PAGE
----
- North Carolina Sen. Richard Burr (R) got an enormous break when state Attorney General Roy Cooper (D) decided not to challenge him. The Tar Heel State has been edging Democratic, and Cooper could have beaten the first-term Burr in this seat where no incumbent has won a consecutive term since Sam Ervin (D) finished his long tenure in 1974. Now Burr is much less shaky–though who had ever heard of state Sen. Kay Hagan (D) before she popped up to defeat the nationally known Sen. Elizabeth Dole (R) in 2008? Secretary of State Elaine Marshall and other Democrats are considering jumping in.
- Let’s not forget about the likelihood of an upcoming special election for U.S. Senate in Texas, where Senator Kay Bailey Hutchison (R) will probably resign her seat sometime this fall or winter to run full-time for Governor. (She will face longtime Gov. Rick Perry in the 2010 GOP primary.) Most Republicans think of the Lone Star State as a slam-dunk for their side, and often it is, but this special election could be an exception. It is unclear whom Gov. Perry would appoint to the seat, or whether this Republican would even run in the special election that would be held in May 2010 after Hutchison’s resignation. This special election could be a wild affair, since all candidates meeting filing requirements would be listed on the ballot. Yes, this means that there will likely be multiple Democrats, Republicans, and Independents–perhaps a dozen or more candidates in total. A run-off would be held between the top two contenders from the first primary, assuming no one tops 50% of the votes. Already, Democrats have two strong contenders who are raising money and gathering support, Mayor Bill White of Houston and former state Comptroller John Sharp. Senate Republican leaders will tell you privately that they are genuinely worried about losing this seat.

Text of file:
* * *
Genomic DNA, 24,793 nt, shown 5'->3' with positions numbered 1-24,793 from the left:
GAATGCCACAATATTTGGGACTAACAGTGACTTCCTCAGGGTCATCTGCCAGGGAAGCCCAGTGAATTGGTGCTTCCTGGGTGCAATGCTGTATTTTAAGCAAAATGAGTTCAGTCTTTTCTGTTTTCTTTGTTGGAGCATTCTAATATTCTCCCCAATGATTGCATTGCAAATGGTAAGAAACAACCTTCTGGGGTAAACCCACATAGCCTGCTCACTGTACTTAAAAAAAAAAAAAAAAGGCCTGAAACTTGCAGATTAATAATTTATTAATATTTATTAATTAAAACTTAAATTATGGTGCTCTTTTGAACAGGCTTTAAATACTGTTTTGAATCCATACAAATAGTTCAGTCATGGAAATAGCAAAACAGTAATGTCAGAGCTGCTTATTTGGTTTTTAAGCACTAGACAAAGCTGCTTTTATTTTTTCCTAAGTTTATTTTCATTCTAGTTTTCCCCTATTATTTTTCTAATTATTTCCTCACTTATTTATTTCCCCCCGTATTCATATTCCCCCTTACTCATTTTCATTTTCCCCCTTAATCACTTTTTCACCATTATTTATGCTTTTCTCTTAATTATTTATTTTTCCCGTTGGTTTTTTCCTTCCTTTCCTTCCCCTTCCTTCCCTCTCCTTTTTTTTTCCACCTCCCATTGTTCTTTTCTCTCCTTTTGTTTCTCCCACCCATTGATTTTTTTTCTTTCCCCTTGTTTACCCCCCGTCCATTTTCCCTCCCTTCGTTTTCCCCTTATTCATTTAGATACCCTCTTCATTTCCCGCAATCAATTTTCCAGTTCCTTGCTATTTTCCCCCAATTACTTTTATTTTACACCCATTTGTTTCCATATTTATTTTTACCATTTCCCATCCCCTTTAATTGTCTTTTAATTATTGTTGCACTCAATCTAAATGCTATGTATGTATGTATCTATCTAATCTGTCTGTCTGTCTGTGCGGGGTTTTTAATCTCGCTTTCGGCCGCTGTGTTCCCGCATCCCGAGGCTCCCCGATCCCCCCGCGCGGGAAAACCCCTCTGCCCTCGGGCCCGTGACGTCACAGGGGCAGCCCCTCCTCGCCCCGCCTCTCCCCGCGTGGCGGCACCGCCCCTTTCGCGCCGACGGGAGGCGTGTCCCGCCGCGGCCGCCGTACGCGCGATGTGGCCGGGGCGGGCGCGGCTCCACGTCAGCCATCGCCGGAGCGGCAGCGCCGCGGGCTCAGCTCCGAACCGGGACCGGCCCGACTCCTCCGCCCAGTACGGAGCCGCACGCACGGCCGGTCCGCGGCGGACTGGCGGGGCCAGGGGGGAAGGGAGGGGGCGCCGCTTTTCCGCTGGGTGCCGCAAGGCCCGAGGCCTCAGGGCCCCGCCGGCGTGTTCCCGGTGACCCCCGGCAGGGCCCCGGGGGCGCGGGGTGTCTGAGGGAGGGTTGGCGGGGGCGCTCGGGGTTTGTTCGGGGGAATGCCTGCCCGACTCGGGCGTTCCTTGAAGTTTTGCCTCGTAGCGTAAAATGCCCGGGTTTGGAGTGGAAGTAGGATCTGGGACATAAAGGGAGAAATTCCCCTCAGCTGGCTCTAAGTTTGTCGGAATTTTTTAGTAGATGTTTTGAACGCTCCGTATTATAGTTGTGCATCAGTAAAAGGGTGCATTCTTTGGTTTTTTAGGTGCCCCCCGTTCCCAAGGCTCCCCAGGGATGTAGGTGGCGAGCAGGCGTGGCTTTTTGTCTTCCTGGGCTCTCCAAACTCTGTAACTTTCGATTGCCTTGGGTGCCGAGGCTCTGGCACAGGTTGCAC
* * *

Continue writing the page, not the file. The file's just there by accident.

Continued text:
Some of these Democratic opportunities will not materialize in the end, but Democrats in Missouri, New Hampshire, and Ohio are already threatening to capture Republican seats. It is simply impossible to see how the GOP could even reduce the Democratic margin by very much, much less recapture the Senate. And it is just as easy to plot a course for Democrats to add two or three seats to their already swollen total in 2012.
It’s still early, and we’ll keep watching the Obama poll ratings, but so far Republican fortunes seem very unlikely to be revived by the midterm Senate elections. The GOP will have to hope for more luck in the contests for U.S. House and the governorships.